Source: Center for Human Rights in Iran
Hospital Visit Could be "Step Towards" Ending House Arrests
A member of Parliament who has been blocked from visiting detained opposition leader Mehdi Karroubi in the hospital has revealed that negotiations are ongoing to resolve the extrajudicial house arrests of Karroubi and two other opposition leaders.
"We are still continuing these efforts," said reformist MP Ahmad Mazani in an interview with the state-funded Iranian Labor News Agency (ILNA) on July 26. "The reason we asked for the visit is that we have to take the initiative away from extremist elements."
"If judicial officials, the president and the Supreme National Security Council cooperate with us, this meet and greet could be a step towards resolving this problem," he said.
"We asked that arrangements be made for MPs to visit Mr. Karroubi because we
were worried about his illness," said Mazani, adding that four MPs had been
denied entry into the hospital. "I think the meeting could benefit the country."
Mehdi Karroubi with his son Hossein at the hospital in Tehran
Former presidential candidates Karroubi (79) and Mir Hosseini Mousavi (75) and Mousavi's wife Zahra Rahnavard (71) have been under house arrest without trial since 2011 for challenging the outcome of the 2009 presidential election and leading the mass peaceful protests that came to be known as the Green Movement.
The protests were violently suppressed by the state and the media have been instructed not to report on the house arrests. The 2009 protests continue to be referred to as the "sedition" by authorities in Iran.
Despite Supreme Leader Ali Khamenei's order for the extrajudicial detentions to continue until the opposition leaders apologize for leading the Green Movement, moderate political factions in Iran have continued to press for a mutually acceptable solution.
The gradual ending of the house arrests will begin when MPs can visit the detainees," tweeted Nahid Molavi, a journalist for Etemad newspaper, on July 26. "We demand MPs visit the detainees. Ending the house arrests will be in the country's interest."
Blocked Hospital Visits
Since Karroubi's transfer to the hospital on July 24, security forces at Omid Hospital in Tehran have turned away all visitors except immediate family members. Two days after Karroubi was admitted, the opposition leader underwent a TIPS procedure that corrected a vein blockage, according to his son, Hossein Karroubi.
After being blocked from visiting Karroubi, reformist MP Elyas Hazrati tweeted on July 26: "People's representatives have the right to pursue the wishes of the people. Unfortunately despite much effort and negotiation at the hospital during last night and this morning, it was not possible to visit [Karroubi]."
Hazrati included the Persian hashtag for "detainees," which has been used by Iranian social media activists to raise attention to the house arrests and demand a resolution to the political standoff.
First Deputy Parliament Speaker Ali Motahhari, a conservative MP and strong proponent of freeing the opposition leaders, said the deterioration of their health should be seen as an opportunity to end the "tragic" saga.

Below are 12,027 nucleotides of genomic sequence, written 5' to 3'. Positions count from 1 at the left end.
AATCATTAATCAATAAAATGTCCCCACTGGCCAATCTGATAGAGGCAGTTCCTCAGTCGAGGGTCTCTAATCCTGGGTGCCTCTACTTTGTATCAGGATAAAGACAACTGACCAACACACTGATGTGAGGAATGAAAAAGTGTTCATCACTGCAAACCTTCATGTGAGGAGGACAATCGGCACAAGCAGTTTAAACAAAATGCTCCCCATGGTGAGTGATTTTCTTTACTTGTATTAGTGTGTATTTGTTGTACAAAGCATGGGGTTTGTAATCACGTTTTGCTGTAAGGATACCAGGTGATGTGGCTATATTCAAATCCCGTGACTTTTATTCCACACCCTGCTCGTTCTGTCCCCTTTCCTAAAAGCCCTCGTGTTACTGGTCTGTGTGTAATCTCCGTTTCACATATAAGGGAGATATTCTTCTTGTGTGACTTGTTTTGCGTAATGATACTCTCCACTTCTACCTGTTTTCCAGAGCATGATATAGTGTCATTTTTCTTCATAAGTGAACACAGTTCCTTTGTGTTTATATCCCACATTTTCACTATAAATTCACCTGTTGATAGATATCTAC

"Mr. Karroubi's heart disease and his transfer to the hospital is a good opportunity to use some wisdom to end this tragic house arrest saga," he tweeted on July 24.
The opposition news site Kalame reported on July 26 that Mousavi is suffering from various ailments compounded by years of isolation under house arrest.
"Last night Mir Hossein's daughters and Mrs. Rahnavard noticed major fluctuations in his blood pressure along with severe dizziness, which has not been treated for a long time and is now getting worse," according to the report. "Also, Mr. Mousavi's kidney problem has become worryingly chronic and in need of a thorough examination."
Asieh Bakeri, the prominent daughter of an Iran-Iraq War (1980-88) veteran who supports reformist policies, suggested that senior officials including President Hassan Rouhani break the stalemate by trying to visit Mousavi and Rahnavard at their house and prison in Tehran.
"They won't be allowed in, but a few legislators, cabinet ministers and Rouhani should get up and go to the gate of the prison on Akhtar St," tweeted Bakeri on July 26. "At least it would feel good that they did something."
Ending the house arrests was one of Rouhani's top pledges during his 2013 election campaign.
At a campaign rally at Sharif University on May 13, 2013, Rouhani said he hoped he could free the three detainees within the first year of his presidency: "We can provide conditions such that over the next year, individuals who were imprisoned or put under house arrest for the 2009 events are released."
However, after his re-election on May 19, 2017, Rouhani adopted a more cautious line and suggested that a solution depends on cooperation from other branches of state.
"The country is ruled by laws and we should all submit to them," he said on May 22. "The executive, legislative and judicial branches have their own responsibilities. We are moving forward on the basis of the Constitution."
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